If I was a cloud host provider your comparison may contain some truth as their business model would be to presumably let each ARM node out as a VPS alternative, but that isn't what you were testing were you?
  • JohanAnandtech - Wednesday, March 13, 2013 - link

    1. The single site: it is not meant to be an environment of one single site. The reason why we use the same site over and over again, is that it makes it easier to interpret the results and more repeatable. Consider a hosting provider who host many similar - but not the same - LAMP sites.
    The repeatable part is the part that most people don't understand very well: we don't just hit the same URL over and over again. We perform real user interactions and randomize them in realworld patterns (like logging in first and then several real actions) and then getting a repeatable benchmark gets very complex.
    2. The SSL comment is definitely good feedback. We are currently writing the connection code for such SSL websites but also need to find one or more good examples. If your site is a good example, maybe we can use yours (even under NDA if necessary) ?
    3. Lastly, the virtualization overhead of ESXi 5 is very small.
  • Kurge - Wednesday, March 13, 2013 - link

    You know, you can host multiple different LAMP sites on bare metal ;)
  • klmccaughey - Wednesday, March 13, 2013 - link

    It won't be LAMP sites any more though - take a trawl through something like the Linode forums to get an idea of what people are building. You are talking higher concurrency and more likely nginx.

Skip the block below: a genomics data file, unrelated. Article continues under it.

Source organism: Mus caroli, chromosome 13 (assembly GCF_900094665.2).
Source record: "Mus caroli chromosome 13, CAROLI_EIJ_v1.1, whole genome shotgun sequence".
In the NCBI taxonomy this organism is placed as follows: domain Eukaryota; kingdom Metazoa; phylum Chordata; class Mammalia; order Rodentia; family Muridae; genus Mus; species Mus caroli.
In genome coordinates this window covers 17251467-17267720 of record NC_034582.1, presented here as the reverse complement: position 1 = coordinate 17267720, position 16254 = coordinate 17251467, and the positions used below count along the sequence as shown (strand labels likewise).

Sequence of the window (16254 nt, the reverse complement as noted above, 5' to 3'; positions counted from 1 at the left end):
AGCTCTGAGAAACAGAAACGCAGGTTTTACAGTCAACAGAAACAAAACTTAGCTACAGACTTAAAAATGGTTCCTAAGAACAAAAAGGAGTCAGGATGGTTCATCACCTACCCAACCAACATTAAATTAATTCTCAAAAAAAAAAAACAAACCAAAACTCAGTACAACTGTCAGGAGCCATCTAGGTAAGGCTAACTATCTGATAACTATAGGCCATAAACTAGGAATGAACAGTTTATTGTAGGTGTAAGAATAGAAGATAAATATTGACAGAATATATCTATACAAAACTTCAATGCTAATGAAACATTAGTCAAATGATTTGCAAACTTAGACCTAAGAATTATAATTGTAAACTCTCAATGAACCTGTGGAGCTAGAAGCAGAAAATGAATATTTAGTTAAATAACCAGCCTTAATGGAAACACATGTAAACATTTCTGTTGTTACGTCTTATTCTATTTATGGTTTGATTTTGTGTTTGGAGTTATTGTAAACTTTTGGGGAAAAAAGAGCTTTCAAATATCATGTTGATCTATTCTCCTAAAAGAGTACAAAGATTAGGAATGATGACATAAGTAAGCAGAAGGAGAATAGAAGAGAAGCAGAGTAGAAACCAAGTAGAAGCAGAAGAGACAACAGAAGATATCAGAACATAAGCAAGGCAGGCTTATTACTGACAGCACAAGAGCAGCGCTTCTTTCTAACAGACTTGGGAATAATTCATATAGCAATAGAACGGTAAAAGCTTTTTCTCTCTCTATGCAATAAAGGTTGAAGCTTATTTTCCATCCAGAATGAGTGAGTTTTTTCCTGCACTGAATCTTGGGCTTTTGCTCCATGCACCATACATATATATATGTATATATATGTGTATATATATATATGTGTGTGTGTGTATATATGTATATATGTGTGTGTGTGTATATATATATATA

Someone made a valid comment about database sharding - for web apps this is much more likely as people try to make sure they have failover.

    Whilst initially very disappointed, if you imaging the refresh on the ARM cores over the next 2 years (and considering the rate of change due to the phone market) you might actualy be looking at a beast of a machine in two or three iterations. Imagine if you could buy these off the shelf for under $10k: That feels to me like mission critical failover systems in a box. I can see this taking off in a couple of years.
  • klmccaughey - Wednesday, March 13, 2013 - link

    And kudos for the review - I look forward to the follow-up. This is a space that needs watching!
  • Silma - Thursday, March 14, 2013 - link

    True but do you think Intel will stop product development for the next 3 years? In addition who will have the best fabs then? My guess is Intel.
  • Krysto - Monday, March 18, 2013 - link

    I don't know how fast it actually is, but relative to the ARMv7 architecture, AES should be up to 10x faster on ARMv8.
  • kfreund - Wednesday, March 13, 2013 - link

    Nice job, Johan. Can't wait to see your next one; we will be sure to get you an A15 based system as soon as we get it out! Let the debates begin!
  • kfreund - Wednesday, March 13, 2013 - link

    Regarding Stream performance, this is a known limitation of A9; it just can't handle a lot of concurrent memory requests. A15 will nearly triple the memory bandwidth at same DDR rate.